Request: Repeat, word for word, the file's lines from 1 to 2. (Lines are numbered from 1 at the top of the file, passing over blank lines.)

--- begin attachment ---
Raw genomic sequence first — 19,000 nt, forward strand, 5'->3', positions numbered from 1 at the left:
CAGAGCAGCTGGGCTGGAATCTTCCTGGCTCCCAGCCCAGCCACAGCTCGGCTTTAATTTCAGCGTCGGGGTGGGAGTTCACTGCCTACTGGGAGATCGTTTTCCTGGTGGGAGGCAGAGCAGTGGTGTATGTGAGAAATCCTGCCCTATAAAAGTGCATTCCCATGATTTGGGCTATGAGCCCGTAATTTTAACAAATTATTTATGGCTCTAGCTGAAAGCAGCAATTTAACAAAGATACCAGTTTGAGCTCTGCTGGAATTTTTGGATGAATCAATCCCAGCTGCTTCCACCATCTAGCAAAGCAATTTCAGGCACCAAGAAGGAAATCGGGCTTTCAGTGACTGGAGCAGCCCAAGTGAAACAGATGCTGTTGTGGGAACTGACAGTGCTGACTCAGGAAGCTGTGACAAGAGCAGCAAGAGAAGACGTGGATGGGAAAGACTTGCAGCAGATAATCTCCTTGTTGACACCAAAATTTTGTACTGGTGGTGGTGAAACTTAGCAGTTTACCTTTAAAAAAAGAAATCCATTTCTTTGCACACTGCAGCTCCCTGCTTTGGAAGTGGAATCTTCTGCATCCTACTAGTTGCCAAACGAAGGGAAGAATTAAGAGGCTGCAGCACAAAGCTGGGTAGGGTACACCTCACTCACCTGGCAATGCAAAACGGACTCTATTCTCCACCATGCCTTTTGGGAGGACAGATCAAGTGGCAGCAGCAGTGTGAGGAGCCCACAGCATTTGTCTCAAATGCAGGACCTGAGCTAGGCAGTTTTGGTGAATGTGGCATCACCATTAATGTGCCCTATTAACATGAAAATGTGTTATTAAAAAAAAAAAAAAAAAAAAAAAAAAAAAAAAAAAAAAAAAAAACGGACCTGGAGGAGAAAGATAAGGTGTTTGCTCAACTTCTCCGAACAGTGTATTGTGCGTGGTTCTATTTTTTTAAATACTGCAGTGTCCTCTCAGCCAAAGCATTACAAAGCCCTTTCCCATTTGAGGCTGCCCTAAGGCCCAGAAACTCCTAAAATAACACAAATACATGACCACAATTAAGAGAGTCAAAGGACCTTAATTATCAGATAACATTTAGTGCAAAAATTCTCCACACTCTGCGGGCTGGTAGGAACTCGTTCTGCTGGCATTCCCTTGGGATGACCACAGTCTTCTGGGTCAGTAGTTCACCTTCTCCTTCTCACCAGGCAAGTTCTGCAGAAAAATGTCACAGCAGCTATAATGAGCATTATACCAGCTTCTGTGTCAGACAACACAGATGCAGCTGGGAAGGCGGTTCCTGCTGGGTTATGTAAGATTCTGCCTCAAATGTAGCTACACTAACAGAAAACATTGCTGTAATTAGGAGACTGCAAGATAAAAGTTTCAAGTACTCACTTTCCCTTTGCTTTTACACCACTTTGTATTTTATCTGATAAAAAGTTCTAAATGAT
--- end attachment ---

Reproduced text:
Raw genomic sequence first — 19,000 nt, forward strand, 5'->3', positions numbered from 1 at the left:
CAGAGCAGCTGGGCTGGAATCTTCCTGGCTCCCAGCCCAGCCACAGCTCGGCTTTAATTTCAGCGTCGGGGTGGGAGTTCACTGCCTACTGGGAGATCGTTTTCCTGGTGGGAGGCAGAGCAGTGGTGTATGTGAGAAATCCTGCCCTATAAAAGTGCATTCCCATGATTTGGGCTATGAGCCCGTAATTTTAACAAATTATTTATGGCTCTAGCTGAAAGCAGCAATTTAACAAAGATACCAGTTTGAGCTCTGCTGGAATTTTTGGATGAATCAATCCCAGCTGCTTCCACCATCTAGCAAAGCAATTTCAGGCACCAAGAAGGAAATCGGGCTTTCAGTGACTGGAGCAGCCCAAGTGAAACAGATGCTGTTGTGGGAACTGACAGTGCTGACTCAGGAAGCTGTGACAAGAGCAGCAAGAGAAGACGTGGATGGGAAAGACTTGCAGCAGATAATCTCCTTGTTGACACCAAAATTTTGTACTGGTGGTGGTGAAACTTAGCAGTTTACCTTTAAAAAAAGAAATCCATTTCTTTGCACACTGCAGCTCCCTGCTTTGGAAGTGGAATCTTCTGCATCCTACTAGTTGCCAAACGAAGGGAAGAATTAAGAGGCTGCAGCACAAAGCTGGGTAGGGTACACCTCACTCACCTGGCAATGCAAAACGGACTCTATTCTCCACCATGCCTTTTGGGAGGACAGATCAAGTGGCAGCAGCAGTGTGAGGAGCCCACAGCATTTGTCTCAAATGCAGGACCTGAGCTAGGCAGTTTTGGTGAATGTGGCATCACCATTAATGTGCCCTATTAACATGAAAATGTGTTATTAAAAAAAAAAAAAAAAAAAAAAAAAAAAAAAAAAAAAAAAAAAACGGACCTGGAGGAGAAAGATAAGGTGTTTGCTCAACTTCTCCGAACAGTGTATTGTGCGTGGTTCTATTTTTTTAAATACTGCAGTGTCCTCTCAGCCAAAGCATTACAAAGCCCTTTCCCATTTGAGGCTGCCCTAAGGCCCAGAAACTCCTAAAATAACACAAATACATGACCACAATTAAGAGAGTCAAAGGACCTTAATTATCAGATAACATTTAGTGCAAAAATTCTCCACACTCTGCGGGCTGGTAGGAACTCGTTCTGCTGGCATTCCCTTGGGATGACCACAGTCTTCTGGGTCAGTAGTTCACCTTCTCCTTCTCACCAGGCAAGTTCTGCAGAAAAATGTCACAGCAGCTATAATGAGCATTATACCAGCTTCTGTGTCAGACAACACAGATGCAGCTGGGAAGGCGGTTCCTGCTGGGTTATGTAAGATTCTGCCTCAAATGTAGCTACACTAACAGAAAACATTGCTGTAATTAGGAGACTGCAAGATAAAAGTTTCAAGTACTCACTTTCCCTTTGCTTTTACACCACTTTGTATTTTATCTGATAAAAAGTTCTAAATGAT